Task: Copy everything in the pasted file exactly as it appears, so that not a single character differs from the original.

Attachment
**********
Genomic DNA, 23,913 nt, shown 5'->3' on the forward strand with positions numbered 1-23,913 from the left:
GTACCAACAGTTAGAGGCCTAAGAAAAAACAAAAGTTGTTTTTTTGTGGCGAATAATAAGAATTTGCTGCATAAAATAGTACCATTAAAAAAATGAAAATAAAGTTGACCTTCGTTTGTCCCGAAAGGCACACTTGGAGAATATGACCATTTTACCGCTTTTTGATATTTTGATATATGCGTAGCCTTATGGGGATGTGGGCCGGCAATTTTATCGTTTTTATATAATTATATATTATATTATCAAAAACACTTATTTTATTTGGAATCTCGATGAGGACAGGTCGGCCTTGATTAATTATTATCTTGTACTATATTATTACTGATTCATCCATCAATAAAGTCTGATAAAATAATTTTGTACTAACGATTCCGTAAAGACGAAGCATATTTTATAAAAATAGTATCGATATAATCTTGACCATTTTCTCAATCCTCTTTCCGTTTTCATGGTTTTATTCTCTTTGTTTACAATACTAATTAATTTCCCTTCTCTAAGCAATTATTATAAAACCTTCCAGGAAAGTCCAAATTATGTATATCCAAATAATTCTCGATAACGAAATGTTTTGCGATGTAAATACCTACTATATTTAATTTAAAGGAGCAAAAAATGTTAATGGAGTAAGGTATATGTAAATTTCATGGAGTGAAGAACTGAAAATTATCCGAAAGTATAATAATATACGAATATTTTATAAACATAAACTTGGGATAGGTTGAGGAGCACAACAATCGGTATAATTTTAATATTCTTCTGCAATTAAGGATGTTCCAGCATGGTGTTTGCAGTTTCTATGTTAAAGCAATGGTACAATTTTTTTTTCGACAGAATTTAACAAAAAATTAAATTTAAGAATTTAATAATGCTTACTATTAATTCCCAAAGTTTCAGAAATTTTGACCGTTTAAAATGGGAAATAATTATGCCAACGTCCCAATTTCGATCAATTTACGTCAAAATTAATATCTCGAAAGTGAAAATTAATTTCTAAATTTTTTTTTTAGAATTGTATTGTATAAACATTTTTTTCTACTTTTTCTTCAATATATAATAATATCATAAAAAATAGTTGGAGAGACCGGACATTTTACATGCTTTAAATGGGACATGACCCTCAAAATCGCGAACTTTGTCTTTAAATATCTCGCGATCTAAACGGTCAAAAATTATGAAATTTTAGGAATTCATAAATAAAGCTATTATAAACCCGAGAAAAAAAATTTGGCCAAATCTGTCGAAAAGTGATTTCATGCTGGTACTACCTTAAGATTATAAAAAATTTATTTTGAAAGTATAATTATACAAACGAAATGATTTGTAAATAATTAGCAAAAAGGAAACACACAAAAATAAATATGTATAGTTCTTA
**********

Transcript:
Genomic DNA, 23,913 nt, shown 5'->3' on the forward strand with positions numbered 1-23,913 from the left:
GTACCAACAGTTAGAGGCCTAAGAAAAAACAAAAGTTGTTTTTTTGTGGCGAATAATAAGAATTTGCTGCATAAAATAGTACCATTAAAAAAATGAAAATAAAGTTGACCTTCGTTTGTCCCGAAAGGCACACTTGGAGAATATGACCATTTTACCGCTTTTTGATATTTTGATATATGCGTAGCCTTATGGGGATGTGGGCCGGCAATTTTATCGTTTTTATATAATTATATATTATATTATCAAAAACACTTATTTTATTTGGAATCTCGATGAGGACAGGTCGGCCTTGATTAATTATTATCTTGTACTATATTATTACTGATTCATCCATCAATAAAGTCTGATAAAATAATTTTGTACTAACGATTCCGTAAAGACGAAGCATATTTTATAAAAATAGTATCGATATAATCTTGACCATTTTCTCAATCCTCTTTCCGTTTTCATGGTTTTATTCTCTTTGTTTACAATACTAATTAATTTCCCTTCTCTAAGCAATTATTATAAAACCTTCCAGGAAAGTCCAAATTATGTATATCCAAATAATTCTCGATAACGAAATGTTTTGCGATGTAAATACCTACTATATTTAATTTAAAGGAGCAAAAAATGTTAATGGAGTAAGGTATATGTAAATTTCATGGAGTGAAGAACTGAAAATTATCCGAAAGTATAATAATATACGAATATTTTATAAACATAAACTTGGGATAGGTTGAGGAGCACAACAATCGGTATAATTTTAATATTCTTCTGCAATTAAGGATGTTCCAGCATGGTGTTTGCAGTTTCTATGTTAAAGCAATGGTACAATTTTTTTTTCGACAGAATTTAACAAAAAATTAAATTTAAGAATTTAATAATGCTTACTATTAATTCCCAAAGTTTCAGAAATTTTGACCGTTTAAAATGGGAAATAATTATGCCAACGTCCCAATTTCGATCAATTTACGTCAAAATTAATATCTCGAAAGTGAAAATTAATTTCTAAATTTTTTTTTTAGAATTGTATTGTATAAACATTTTTTTCTACTTTTTCTTCAATATATAATAATATCATAAAAAATAGTTGGAGAGACCGGACATTTTACATGCTTTAAATGGGACATGACCCTCAAAATCGCGAACTTTGTCTTTAAATATCTCGCGATCTAAACGGTCAAAAATTATGAAATTTTAGGAATTCATAAATAAAGCTATTATAAACCCGAGAAAAAAAATTTGGCCAAATCTGTCGAAAAGTGATTTCATGCTGGTACTACCTTAAGATTATAAAAAATTTATTTTGAAAGTATAATTATACAAACGAAATGATTTGTAAATAATTAGCAAAAAGGAAACACACAAAAATAAATATGTATAGTTCTTA